Editor's Note: Our holiday content is evergreen and revisited from year to year, and as such, not all customs and rituals explained on our site will be safe during times of social distancing. Please use your judgment and celebrate only in ways that are responsible and safe, including dressing up for Purim from home and participating in virtual M'gillah readings with your congregation!
Purim, a Jewish holiday in late winter, celebrates Queen Esther and her cousin Mordechai and how they saved the Jews of Persia from an extermination plot by Haman, the king’s vizier. Central to the observance is a public reading – usually in the synagogue – of the Book of Esther (M’gillat Esther, the M’gillah), which tells the story of the holiday.
You’ve never been to a M’gillah reading? Be forewarned; it’s not the High Holidays.
Before you set off for the synagogue, here are 11 things to know about the once-a-year antics you’re about to see and hear.
- Typically, the M’gillah reading is a rowdy affair, punctuated by noisy booing and hissing when Haman's (Boo!!! Hisssssssss!!!) name is read aloud, and thunderous cheers (Yay!!! Whoo-hoo!!) when Mordechai and Esther’s names are recited. (As a side note, in some communities, there is an ongoing debate around booing Haman because, although he certainly was an enemy of the Jews, encouraging kids to boo someone is not necessarily a lesson we want to teach them.)
- Purim celebrations are intended to be fun, irreverent, and so raucous that eventually revelers cannot easily distinguish between “Haman” and “Mordecai” when they are read aloud.
- Children (and some adults, including the rabbi and the cantor) will dress in costume for the occasion. Queen Esther, Mordechai, and Haman are popular costume choices, but don’t be surprised if you see Batman, Wonder Woman, Bob the Minion, or Minnie Mouse in the crowd, too. In fact, on Purim, don’t be surprised by anything you see or hear!
- The Book of Esther customarily is read as part of a Purim worship service and it is a mitzvah (commandment) to hear all 10 chapters in their entirety. In some communities, however, only a portion of each chapter is read during the service, usually so it stays within a 60- to 90-minute timeframe.
- Other communities offer an adults-only M’gillah reading, intentionally drawing attention to the bawdy aspects of the M’gillah story generally “overlooked” in family-friendly celebrations. At such events, some imbibing may hasten participants confusing Haman and Mordechai.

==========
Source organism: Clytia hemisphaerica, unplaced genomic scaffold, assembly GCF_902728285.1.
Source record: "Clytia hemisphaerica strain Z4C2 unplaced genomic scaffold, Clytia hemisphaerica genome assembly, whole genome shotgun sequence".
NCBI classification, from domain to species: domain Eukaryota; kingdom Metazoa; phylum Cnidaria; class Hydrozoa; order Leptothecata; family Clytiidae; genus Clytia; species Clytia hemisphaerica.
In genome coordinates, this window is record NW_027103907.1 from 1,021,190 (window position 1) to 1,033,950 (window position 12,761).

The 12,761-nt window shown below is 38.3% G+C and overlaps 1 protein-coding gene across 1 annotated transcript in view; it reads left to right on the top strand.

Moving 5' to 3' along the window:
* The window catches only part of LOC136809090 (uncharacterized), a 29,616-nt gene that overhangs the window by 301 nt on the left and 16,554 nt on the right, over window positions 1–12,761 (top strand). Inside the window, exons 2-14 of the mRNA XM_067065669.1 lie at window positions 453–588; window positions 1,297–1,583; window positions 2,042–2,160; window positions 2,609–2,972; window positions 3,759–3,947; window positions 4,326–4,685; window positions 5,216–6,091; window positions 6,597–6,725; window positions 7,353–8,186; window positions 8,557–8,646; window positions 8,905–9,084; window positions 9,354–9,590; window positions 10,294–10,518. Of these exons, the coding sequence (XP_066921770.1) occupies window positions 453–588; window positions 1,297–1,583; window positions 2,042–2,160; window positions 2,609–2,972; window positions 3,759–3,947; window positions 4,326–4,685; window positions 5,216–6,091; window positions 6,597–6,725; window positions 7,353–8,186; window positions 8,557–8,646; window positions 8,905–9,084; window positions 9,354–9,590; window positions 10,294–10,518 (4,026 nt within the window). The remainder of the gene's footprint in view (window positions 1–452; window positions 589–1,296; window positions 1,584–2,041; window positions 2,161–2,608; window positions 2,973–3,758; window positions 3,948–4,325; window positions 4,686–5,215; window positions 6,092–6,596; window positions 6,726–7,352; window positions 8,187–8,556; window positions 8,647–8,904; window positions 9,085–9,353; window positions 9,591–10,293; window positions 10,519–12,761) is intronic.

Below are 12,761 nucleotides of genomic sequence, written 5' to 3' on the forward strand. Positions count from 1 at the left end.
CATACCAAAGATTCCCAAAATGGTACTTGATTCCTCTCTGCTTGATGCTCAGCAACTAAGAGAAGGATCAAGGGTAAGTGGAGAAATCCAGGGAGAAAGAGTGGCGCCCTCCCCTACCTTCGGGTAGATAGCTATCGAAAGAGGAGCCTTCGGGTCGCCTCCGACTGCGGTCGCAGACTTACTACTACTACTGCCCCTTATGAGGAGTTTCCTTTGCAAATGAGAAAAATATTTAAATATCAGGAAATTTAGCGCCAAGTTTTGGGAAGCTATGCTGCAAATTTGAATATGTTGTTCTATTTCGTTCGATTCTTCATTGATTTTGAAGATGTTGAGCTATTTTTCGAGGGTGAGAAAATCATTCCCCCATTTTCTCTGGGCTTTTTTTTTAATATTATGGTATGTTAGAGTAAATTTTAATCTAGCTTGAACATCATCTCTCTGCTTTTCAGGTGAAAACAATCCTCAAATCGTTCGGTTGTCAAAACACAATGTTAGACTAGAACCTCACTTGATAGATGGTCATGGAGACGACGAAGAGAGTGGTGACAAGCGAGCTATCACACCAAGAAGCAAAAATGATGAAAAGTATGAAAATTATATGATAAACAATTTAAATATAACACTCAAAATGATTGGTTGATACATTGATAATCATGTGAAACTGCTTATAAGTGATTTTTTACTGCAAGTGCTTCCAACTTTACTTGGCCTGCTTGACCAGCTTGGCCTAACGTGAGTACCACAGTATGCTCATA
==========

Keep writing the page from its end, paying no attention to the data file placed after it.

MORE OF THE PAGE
- With only 10 chapters, the Scroll of Esther is much shorter in length than a Torah scroll. Therefore, unlike a Torah, it is rolled on just one roller.
- The M’gillah reading offers an outstanding experiential learning opportunity because the congregation not only listens to the words, but also actively engages with the story – an integral part of the celebration.
- Amidst all the merriment, the story contains a serious message we need to communicate to children and adults: It’s important that each of us stands up for ourselves and that we take our Judaism seriously – individually and as a community.
- M’gillat Esther also offers a teaching moment about our responsibility to care for everyone in our community. To do so, we send gifts to the poor (mishloach manot) to friends and family to enjoy on Purim.
), ensuring they enjoy a festive Purim meal. We also send baskets of goodies (
- Don’t forget to bring a donate them to a food bank, as a demonstration of matanot le-evyonim.
with you so you can do your part to drown out the name of Haman when it is read. In some communities, it’s customary to use boxes of macaroni or pasta as noisemakers and then
- After the service and M’gillah reading, make sure you get some hamantaschen, the three-cornered fruit- or poppy-filled cookies that are a traditional nosh on Purim. There are various explanations surrounding the cookie’s history and distinctive shape, but all you really need to do is enjoy them!
Happy Purim! Chag Purim Sameach!